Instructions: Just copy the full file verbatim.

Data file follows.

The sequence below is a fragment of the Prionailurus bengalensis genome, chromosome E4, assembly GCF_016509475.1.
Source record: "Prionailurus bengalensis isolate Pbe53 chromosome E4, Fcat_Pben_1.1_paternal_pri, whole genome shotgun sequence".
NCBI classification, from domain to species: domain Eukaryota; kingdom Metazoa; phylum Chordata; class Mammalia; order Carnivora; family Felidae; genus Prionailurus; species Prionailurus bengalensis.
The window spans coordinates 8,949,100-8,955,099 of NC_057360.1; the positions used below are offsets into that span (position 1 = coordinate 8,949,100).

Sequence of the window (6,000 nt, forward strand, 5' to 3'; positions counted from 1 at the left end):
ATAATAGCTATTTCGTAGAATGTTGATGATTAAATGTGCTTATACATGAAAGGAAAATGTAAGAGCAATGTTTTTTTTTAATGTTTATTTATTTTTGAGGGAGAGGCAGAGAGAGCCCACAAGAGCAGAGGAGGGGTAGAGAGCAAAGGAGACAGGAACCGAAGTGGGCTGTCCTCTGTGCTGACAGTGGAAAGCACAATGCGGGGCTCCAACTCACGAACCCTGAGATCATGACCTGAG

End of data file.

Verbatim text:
The sequence below is a fragment of the Prionailurus bengalensis genome, chromosome E4, assembly GCF_016509475.1.
Source record: "Prionailurus bengalensis isolate Pbe53 chromosome E4, Fcat_Pben_1.1_paternal_pri, whole genome shotgun sequence".
NCBI classification, from domain to species: domain Eukaryota; kingdom Metazoa; phylum Chordata; class Mammalia; order Carnivora; family Felidae; genus Prionailurus; species Prionailurus bengalensis.
The window spans coordinates 8,949,100-8,955,099 of NC_057360.1; the positions used below are offsets into that span (position 1 = coordinate 8,949,100).

Sequence of the window (6,000 nt, forward strand, 5' to 3'; positions counted from 1 at the left end):
ATAATAGCTATTTCGTAGAATGTTGATGATTAAATGTGCTTATACATGAAAGGAAAATGTAAGAGCAATGTTTTTTTTTAATGTTTATTTATTTTTGAGGGAGAGGCAGAGAGAGCCCACAAGAGCAGAGGAGGGGTAGAGAGCAAAGGAGACAGGAACCGAAGTGGGCTGTCCTCTGTGCTGACAGTGGAAAGCACAATGCGGGGCTCCAACTCACGAACCCTGAGATCATGACCTGAG